The most beautiful gardens in the world

Versailles Gardens, France

Versailles ©HarshLight/Flickr

There is so many natural and man-made wonders on this planet one cannot only start to make a list of them. I believe however that gardens unite in some way the beauty creating power of nature and man, that is why I want to share with you the top of the tops from my personal list of the most beautiful gardens in the world.

I have not been to all of them myself, but am still amazed of the beauty and magic they are surrounded by and would love to hear from someone who had been to any of these wonderful gardens. A top 5 is quite short so I promise to come back later with separate posts for the most breathtaking gardens for every continent. 

Quinta da Regaleira, Portugal

Quinta da Regaleira, Sintra, Portugal

Quinta da Regaleira ©Flickr.Whisker/Flickr

Considered one of the most beautiful and mystical places on Earth, the Quinta da Regaleira estate is located close to the historical center of the Portuguese city, Sintra. The heart of the estate is a beautiful palace which, together with the garden girded by fountains, grottoes, lakes, a chapel and many more fairy tale-like decorations is now on UNESCO’s World Heritage Sites list.

The garden itself is a 4 hectares large, a thickly treed park full of narrow roads and paths. One part of the garden is perfectly organized and arranged while the other part is left to grow completely wild, I prefer the wilder area, it is somehow even more magical than the rest of the estate.

Versailles, France

The Gardens of Versailles, France

Versailles Shoshanah/Flickr

The iconic palace and its gardens in the elite outskirts of Paris was once the permanent residence of the French monarchs and their courts until the Great French Revolution, the garden also got a lot from the glamour of the palace complex.

The gardener of the Roi-Soleil (Louis XIV, the Sun King) names Andre Le Notre did not simply plan a garden for the king, but an entire baroque city with trees, flowers, statues and large surfaces of water (lakes and fountains) covering about 800 hectares of ground. Many of the statues, fountains and other ‘decoration items’ also compete as individual attractions.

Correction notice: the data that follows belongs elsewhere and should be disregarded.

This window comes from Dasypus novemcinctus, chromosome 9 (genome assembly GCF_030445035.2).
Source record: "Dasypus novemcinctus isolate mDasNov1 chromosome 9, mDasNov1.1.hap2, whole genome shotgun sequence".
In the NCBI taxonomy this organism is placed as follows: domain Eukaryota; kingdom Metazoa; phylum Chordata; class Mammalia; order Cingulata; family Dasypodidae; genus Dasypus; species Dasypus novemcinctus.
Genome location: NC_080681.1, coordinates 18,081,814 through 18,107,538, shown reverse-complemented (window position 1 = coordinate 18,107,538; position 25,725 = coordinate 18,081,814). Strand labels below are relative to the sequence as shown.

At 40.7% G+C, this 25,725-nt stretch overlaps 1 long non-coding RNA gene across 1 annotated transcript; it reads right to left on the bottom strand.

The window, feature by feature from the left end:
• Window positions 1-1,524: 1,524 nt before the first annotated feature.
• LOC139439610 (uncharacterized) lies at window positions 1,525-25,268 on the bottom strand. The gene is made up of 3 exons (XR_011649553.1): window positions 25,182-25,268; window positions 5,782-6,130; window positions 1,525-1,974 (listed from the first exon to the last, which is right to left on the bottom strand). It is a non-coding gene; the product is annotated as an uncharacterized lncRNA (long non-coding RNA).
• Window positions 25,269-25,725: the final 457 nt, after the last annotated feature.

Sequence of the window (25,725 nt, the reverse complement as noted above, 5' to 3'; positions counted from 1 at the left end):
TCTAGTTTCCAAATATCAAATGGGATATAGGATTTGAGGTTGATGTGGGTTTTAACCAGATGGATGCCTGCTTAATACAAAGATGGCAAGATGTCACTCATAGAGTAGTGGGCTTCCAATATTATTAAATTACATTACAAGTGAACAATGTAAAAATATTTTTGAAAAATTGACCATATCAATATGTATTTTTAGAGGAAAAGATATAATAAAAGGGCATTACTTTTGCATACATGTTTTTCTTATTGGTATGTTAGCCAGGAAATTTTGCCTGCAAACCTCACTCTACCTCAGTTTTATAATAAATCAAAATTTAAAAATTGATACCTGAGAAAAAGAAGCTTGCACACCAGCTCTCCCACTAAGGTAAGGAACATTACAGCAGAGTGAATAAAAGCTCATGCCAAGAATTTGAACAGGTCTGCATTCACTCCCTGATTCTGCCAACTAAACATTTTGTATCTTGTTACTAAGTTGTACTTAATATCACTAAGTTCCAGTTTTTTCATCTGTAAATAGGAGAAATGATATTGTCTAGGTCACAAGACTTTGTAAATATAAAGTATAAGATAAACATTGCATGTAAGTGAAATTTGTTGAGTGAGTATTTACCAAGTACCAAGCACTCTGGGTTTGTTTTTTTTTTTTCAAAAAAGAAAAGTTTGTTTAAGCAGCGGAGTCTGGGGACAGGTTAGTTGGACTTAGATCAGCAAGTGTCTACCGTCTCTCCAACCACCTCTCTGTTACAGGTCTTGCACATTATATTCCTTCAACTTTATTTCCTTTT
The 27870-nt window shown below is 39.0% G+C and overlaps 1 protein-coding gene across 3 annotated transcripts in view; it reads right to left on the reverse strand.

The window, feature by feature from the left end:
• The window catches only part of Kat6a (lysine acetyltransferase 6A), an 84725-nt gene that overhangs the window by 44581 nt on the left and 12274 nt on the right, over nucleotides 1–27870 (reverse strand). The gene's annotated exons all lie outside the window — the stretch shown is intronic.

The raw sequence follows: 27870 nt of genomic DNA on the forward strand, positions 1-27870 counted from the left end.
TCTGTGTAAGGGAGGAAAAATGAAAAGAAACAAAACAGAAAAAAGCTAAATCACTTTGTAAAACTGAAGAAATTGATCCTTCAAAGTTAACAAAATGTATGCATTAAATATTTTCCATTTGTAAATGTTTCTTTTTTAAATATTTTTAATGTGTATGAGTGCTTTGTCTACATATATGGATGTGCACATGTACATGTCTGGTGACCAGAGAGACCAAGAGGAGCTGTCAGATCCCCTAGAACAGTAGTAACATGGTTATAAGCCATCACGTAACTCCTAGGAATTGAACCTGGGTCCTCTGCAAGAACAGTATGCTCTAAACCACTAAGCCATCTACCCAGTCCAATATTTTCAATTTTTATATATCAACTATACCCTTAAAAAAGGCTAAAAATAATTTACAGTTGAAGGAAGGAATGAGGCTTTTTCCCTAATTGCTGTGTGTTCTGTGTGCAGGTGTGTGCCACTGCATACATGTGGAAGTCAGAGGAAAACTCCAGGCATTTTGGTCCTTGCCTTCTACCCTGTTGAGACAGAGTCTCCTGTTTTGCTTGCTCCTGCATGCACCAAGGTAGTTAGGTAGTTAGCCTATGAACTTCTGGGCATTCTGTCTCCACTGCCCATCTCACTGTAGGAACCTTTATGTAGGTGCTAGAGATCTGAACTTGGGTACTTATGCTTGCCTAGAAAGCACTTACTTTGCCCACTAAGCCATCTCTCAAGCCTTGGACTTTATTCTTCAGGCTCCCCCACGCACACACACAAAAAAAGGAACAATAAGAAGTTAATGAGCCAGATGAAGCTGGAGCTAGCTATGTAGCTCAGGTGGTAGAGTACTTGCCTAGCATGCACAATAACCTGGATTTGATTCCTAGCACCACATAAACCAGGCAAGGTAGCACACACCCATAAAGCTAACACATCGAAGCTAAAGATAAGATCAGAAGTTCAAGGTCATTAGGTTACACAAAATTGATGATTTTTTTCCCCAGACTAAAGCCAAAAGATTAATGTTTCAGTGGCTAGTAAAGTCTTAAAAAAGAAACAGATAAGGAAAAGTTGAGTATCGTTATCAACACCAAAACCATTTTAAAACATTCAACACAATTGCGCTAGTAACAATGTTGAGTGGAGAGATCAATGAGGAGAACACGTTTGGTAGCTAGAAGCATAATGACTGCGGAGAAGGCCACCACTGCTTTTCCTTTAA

Garden of Cosmic Speculation, Scotland

The Garden of Cosmic Speculation

The Garden ©yellow book/Flickr

One of the most improbably and yet amazing places I have seen is the Garden of Cosmic Speculation in South-West Scotland near Dumfries. The garden was created by half-Scottish architect Charles Jencks inspired by feng shui, postmodern architecture and the secrets of the universe.

Its special structure brings together such idiosyncratic elements such as the DNA molecule, fractals, black holes and other mathematical and scientific themes and phenomena. It is combining the elements of nature with artificial forms in a completely unique but nonetheless admirable way and though it is neither classical nor the only amazing Scotish garden, I really like it.

Huntington Library Desert Garden, California

Huntington Institute's Desert Garden

Desert Garden ©brendan-c/Flickr

Let us leave Europe for a while; the Huntington Institute is near the city of San Marino, California in the USA. It hosts numerous themed botanical gardens and they are all amazing, however, I would like to highlight one of them, the amazing Desert Garden.

It is basically a beautiful cactus garden that is not only meant to show how beautiful the many different cacti species (as well as agave, aloe, bromeliads and other desert plants) are, but also that even the hostile desert climate can create wonderful natural art-works. It is a most extraordinary place, it is a great dream of mine to visit it once.

Bagh-e Fin, Iran

Bagh-e Fin Persian Garden, Iran

Bagh-e Fin ©ali reza_parsi/Flickr

And now in the finish we visit the mysterious East, more specifically Iran. Bagh-e Fin was established in 1590 and remains one of the oldest gardens in the country – the Persian Empire back then. With cypress older than 400 years, fountains, tea house and other tiny buildings the garden – according to Persian tradition – is meant to symbolize the paradise.

Bagh-e Fin covers about 2.5 hectares, it has got many water elements and its buildings are beautifully decorated in the Arabic style with geometrical forms and quotes from the Qur’an. The pressure of the water coming from the nearby hill was so strong that they could create structures with circulating water without using any mechanical pump. That’s something…

So this was it, I think they really are some of the most beautiful gardens existing, but please let me know if you disagree or have something else you would like to add.



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